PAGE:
|Publication number||US4509120 A|
|Application number||US 06/428,875|
|Publication date||Apr 2, 1985|
|Filing date||Sep 30, 1982|
|Priority date||Sep 30, 1982|
|Also published as||CA1193026A1|
|Publication number||06428875, 428875, US 4509120 A, US 4509120A, US-A-4509120, US4509120 A, US4509120A|
|Inventors||Douglas S. Daudelin|
|Original Assignee||Bell Telephone Laboratories, Inc.|
|Export Citation||BiBTeX, EndNote, RefMan|
|Patent Citations (1), Non-Patent Citations (2), Referenced by (32), Classifications (16), Legal Events (4)|
|External Links: USPTO, USPTO Assignment, Espacenet|
This invention relates to microcomputers and more particularly to a control circuit for adapting microcomputers to operate with peripheral devices having access times slower than the microcomputer cycle time.
Microcomputers are devices which are designed having a number of input and output leads and the ability to carry out tasks through the execution of user provided instructions. In the context of this application, they may or may not have internal memory. These devices are usually used as the control system for some other complex equipment. Since a single microcomputer will find application in many diverse systems the microcomputer designer must of necessity arrange the device with a vast generality.
An important characteristic of microcomputers is the number of input/output (I/O) leads which link them to the external world. Whatever its task, the microcomputer must input and output data and control signals over these leads. Therefore, the number of these leads, and the way in which they can be used, determines the ease with which the microcomputer can be interfaced to a particular application. Typically, these leads are connected to peripheral devices and many signals must be sequentially communicated between the microcomputer and the devices to perform a particular operation with respect to the peripheral devices. These signals are transmitted during an access cycle of the microcomputer. Problems, however, occur in situations where a peripheral device reacts slower than the cycle time of the processor.
Typical solutions would be to slow or halt the microcomputer; access the peripheral device twice and ignore the first response; access the peripheral device by connecting it to the microcomputer's general purpose I/O leads and generate the sequential actions under program control using several instruction cycles; or use some external circuit for buffering the data to or from the peripheral device. Slowing the microcomputer is contrary to present trends and has impact on all operations, not just on accesses. Some microcomputers do not have halt capability and thus this option is not possible, and in any event requires external circuitry. Some peripherals cannot tolerate double accesses thereby eliminating that possibility. Using the general purpose input/output leads would require external circuitry to supplement those leads since more general purpose leads are necessary to perform an access than are normally available. Adding external circuitry to control access to peripherals is costly and cumbersome.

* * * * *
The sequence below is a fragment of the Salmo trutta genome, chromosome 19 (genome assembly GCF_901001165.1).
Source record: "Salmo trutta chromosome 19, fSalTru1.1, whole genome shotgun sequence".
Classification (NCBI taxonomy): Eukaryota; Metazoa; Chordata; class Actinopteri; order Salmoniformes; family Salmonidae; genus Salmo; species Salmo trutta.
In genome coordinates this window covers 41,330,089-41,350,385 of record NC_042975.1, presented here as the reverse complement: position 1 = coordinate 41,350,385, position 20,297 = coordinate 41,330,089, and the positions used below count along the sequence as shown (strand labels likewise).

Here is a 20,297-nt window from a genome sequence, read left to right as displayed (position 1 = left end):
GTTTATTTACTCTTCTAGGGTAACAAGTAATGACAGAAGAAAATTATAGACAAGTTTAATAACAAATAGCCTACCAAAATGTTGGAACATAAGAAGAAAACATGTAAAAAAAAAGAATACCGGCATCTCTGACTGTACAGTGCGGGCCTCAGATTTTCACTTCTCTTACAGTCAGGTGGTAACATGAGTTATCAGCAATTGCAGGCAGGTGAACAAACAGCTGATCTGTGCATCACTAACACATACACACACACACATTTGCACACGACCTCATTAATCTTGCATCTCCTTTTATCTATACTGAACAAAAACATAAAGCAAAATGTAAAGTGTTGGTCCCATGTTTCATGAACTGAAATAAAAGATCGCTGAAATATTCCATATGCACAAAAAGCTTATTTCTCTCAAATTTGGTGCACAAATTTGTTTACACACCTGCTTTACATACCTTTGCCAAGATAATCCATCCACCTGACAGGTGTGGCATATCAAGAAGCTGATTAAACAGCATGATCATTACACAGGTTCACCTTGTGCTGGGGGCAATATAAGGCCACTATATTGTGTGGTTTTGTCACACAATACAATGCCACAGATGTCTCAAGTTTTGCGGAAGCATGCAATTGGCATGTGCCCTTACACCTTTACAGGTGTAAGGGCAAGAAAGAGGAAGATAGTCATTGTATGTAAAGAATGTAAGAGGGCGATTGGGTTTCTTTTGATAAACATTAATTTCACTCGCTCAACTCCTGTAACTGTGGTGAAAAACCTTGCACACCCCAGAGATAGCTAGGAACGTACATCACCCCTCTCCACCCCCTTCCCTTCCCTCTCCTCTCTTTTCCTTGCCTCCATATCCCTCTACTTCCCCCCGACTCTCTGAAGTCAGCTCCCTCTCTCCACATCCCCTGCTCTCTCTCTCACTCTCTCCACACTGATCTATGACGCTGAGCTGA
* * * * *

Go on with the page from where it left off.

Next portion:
Thus, a need exists in the art to allow peripheral access by a microcomputer having a nominal cycle time greater than the pre-established accessing instructions.
A microcomputer is designed having access cycle sequence timing tailored to the requirements of a particular user's peripheral devices through execution of a single instruction. The value contained in an internal hardware register controls the lengthening of the access cycle when a standard access instruction is executed. The user has the ability to load this register during program execution through a special purpose instruction which would load an associated parameter into the register upon execution and affect the action of subsequent access instructions.
In an alternative arrangement, the parameter to be loaded into the register prior to the access could be made a part of the access instruction itself. Two successive accesses, with different cycle times, could then be accomplished without an intermediate register load.
An alternative to making this register user programmable at execution time would be to permanently place a value in it at the factory, as per the user's specifications, at the same time that the internal program memory is being initialized to user specifications.
By gaining the ability to tailor a microcomputer's I/O to the requirements of a particular user, higher performance specifications can be met on nonslowed accesses. In this manner more powerful microcomputers are possible with fewer interface problems.
The invention and its several other objects, features and advantages will be more fully understood from a reading of the following description to one embodiment taken in conjunction with the drawing in which:
FIG. 1 shows a schematic of a microcomputer with an externally supplied variable timing register;
FIG. 2 is a timing diagram showing the relationship between the clock signals and the control signals;
FIGS. 3 and 4 show charts of the input/output leads during the execution of an access instruction.
FIG. 1 shows the electrical connections necessary to perform variable speed accesses with a commercial microcomputer (10), such as the Intel 8085. Leads ADO-AD7 (bus 107) are the lower eight bits of the peripheral device address leads multiplexed with one byte of data. Leads A8-A15 (bus 106) contain the higher eight bits of the peripheral address. Lead RD indicates an input cycle and instructs the attached devices that it will receive data on its rising edge. Lead WR controls an output cycle and informs the peripheral devices that data is valid on its rising edge.